Estonia's delegation to the Assembly of the Council of Europe (PACE) said on Monday it will draw attention to the problems caused by Russia at this week's Autumn Session.
Head of the Estonian delegation, member of the Riigikogu Maria Jufereva-Skuratovski (Centre), said it is important that the dialogue continues and Estonia participates in the Assembly. "In this complicated situation, Estonia has to take part in the dialogue and not boycott the work of the Assembly, " she said.
Jufereva-Skuratovski said that the recent issue of restoring Russia's rights was not on PACE's agenda this time, but the main task of the Estonian delegation in Strasbourg was to keep an eye on, and draw the attention of other member states, to the consequences of Russia's political activities.
"Russia's rights in the Assembly were restored this summer on certain conditions, but we are not satisfied with it, because they break international agreements. We wish to cooperate with all member states who understand that for the restoration of full voting rights, Russia has to meet all requirements set to it," Jufereva-Skuratovski said in a statement.
Member of the delegation Eerik-Niiles Kross (Reform) added that the key activity at this session would be making large Western countries aware of the seriousness of the crisis in PACE. "We will also continue to discuss with the like-minded countries the joint future actions that could restore PACE's authority in longer perspective," he said.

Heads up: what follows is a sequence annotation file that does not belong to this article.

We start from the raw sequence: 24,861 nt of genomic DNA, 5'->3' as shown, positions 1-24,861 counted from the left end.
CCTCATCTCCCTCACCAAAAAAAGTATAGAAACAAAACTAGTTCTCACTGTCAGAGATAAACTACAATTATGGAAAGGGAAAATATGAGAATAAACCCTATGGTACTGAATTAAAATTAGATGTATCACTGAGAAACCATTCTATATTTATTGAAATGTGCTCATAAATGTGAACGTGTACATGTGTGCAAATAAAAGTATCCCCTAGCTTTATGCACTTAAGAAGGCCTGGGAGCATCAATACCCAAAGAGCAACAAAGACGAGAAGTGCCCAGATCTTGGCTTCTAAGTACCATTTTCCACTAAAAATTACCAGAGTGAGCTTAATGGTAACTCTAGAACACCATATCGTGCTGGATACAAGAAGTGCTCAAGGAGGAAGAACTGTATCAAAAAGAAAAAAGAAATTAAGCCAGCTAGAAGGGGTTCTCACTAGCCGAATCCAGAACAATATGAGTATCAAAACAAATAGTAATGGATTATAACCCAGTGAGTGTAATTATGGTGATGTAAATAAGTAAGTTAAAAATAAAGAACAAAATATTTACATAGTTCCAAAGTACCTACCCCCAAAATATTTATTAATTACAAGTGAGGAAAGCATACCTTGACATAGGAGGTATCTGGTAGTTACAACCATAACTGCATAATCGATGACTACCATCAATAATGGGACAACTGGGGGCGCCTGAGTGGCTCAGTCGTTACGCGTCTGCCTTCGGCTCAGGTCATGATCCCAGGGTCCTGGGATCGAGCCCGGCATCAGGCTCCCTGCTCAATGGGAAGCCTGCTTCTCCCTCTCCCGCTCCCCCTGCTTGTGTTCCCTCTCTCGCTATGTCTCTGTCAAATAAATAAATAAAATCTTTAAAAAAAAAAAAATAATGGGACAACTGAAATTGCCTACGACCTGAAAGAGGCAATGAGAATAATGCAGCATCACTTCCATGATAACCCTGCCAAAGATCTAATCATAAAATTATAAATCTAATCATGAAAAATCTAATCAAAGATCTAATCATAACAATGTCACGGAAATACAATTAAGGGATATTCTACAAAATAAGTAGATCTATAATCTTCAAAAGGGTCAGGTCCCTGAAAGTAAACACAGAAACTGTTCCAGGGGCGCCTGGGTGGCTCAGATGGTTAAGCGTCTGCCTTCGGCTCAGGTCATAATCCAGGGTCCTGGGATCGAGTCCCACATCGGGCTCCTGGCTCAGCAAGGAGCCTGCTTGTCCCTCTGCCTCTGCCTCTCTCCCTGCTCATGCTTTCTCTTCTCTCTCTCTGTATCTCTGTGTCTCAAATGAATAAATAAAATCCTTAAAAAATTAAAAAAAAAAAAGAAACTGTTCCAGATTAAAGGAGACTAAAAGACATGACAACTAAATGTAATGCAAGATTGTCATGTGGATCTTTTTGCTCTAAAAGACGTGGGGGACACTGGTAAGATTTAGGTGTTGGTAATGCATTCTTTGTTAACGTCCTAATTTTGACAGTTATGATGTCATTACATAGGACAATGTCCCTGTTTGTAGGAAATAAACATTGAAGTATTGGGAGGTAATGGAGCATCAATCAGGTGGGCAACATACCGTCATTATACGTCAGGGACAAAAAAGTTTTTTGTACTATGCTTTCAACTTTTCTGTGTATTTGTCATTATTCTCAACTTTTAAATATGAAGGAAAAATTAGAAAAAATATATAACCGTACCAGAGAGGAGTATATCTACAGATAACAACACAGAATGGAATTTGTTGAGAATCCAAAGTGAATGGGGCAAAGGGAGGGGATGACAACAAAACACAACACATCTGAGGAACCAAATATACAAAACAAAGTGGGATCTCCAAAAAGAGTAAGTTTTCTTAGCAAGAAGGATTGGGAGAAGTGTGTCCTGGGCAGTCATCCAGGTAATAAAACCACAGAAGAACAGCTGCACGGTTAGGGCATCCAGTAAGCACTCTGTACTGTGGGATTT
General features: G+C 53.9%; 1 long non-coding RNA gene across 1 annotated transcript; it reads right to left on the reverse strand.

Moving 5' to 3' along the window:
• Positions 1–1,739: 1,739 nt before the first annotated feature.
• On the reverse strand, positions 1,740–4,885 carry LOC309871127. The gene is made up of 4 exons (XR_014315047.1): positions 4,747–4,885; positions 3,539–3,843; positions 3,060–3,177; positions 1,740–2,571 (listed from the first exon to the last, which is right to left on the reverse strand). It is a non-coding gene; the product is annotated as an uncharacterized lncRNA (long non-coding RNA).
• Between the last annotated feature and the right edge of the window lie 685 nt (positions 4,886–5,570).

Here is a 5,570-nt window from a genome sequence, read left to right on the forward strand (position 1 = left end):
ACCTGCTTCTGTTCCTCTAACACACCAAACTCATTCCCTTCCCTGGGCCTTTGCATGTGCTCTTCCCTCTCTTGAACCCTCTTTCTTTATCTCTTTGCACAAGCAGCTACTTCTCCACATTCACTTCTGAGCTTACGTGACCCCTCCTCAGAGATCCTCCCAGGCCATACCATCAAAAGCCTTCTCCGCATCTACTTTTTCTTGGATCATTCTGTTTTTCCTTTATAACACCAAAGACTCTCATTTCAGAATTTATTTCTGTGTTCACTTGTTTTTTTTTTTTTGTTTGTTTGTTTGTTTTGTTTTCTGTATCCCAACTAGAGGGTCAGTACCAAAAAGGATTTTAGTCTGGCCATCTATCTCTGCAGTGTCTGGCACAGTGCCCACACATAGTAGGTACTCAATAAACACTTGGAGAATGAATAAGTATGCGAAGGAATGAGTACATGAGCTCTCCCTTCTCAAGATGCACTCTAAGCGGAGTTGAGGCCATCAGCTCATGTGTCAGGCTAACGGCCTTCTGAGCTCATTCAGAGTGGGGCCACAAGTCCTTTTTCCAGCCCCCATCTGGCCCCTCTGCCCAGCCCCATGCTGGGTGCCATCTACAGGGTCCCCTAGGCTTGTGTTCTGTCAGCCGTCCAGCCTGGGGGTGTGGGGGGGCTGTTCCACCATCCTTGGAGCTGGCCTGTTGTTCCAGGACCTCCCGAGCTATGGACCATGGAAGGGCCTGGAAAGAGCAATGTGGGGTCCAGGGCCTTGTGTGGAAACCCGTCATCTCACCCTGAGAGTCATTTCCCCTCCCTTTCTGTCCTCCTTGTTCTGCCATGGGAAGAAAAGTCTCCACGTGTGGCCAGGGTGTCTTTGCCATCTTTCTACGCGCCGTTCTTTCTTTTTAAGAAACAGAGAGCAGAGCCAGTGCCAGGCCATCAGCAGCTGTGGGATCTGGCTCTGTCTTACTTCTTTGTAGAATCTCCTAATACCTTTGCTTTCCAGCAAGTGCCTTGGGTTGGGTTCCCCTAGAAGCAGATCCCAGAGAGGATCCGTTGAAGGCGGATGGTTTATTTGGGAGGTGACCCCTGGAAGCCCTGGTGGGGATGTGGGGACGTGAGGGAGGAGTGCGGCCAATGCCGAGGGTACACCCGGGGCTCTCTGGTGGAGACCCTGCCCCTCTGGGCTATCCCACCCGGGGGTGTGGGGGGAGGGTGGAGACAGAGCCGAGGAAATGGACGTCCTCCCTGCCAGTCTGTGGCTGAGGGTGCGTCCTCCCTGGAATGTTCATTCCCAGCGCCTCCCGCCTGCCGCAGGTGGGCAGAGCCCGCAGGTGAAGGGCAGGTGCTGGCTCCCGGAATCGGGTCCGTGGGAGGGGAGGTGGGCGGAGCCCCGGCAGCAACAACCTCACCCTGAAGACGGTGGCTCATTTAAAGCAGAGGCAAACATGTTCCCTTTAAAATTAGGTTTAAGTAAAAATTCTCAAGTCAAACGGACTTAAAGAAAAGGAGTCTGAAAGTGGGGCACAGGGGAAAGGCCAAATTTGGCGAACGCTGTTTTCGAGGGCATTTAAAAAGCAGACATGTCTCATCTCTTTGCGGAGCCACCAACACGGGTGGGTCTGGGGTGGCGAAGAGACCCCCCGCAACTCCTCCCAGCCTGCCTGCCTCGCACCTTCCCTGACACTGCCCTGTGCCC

"At the critical times for the Council of Europe, it is important for the Estonian delegation to be present and actively ask also sharp questions," member of the Estonian delegation Indrek Saar (SDE) said. "We and the countries that share our views have to do our best to ensure that this major organisation would not lose its purpose to stand for democracy, human rights and the rule of law."
118 votes for vs 68 against
The parliamentary assembly, made up of MPs of the 47 member states in the Council of Europe, backed the decision to give back Russia's voting rights despite sharp protest on the part of Ukraine, the Baltic states, Poland, and the United Kingdom in June.
The decision means that a Russian delegation will now be welcome to participate in the upcoming vote on Wednesday to choose a new secretary-general of the Council of Europe.
Opponents of the decision have warned that this is the first step towards watering down and eventually completely abolishing the sanctions in place against Russia for its involvement in the destabilization of Eastern Ukraine and the annexation of Crimea.
President Kersti Kaljulaid called the decision "shameful," stressing that there haven't been any developments since 2014 that would justify such a step. "The reason for these sanctions was a blatant violation of international law by Russia. Not one of the reasons why Russia's voting rights were suspended in 2014 has changed," the president wrote.
Of PACE's representatives, 118 voted in favor and 68 against. There were 10 abstentions. All three Estonian representatives voted against, ERR News reported at the time of the vote.
Editor: Helen Wright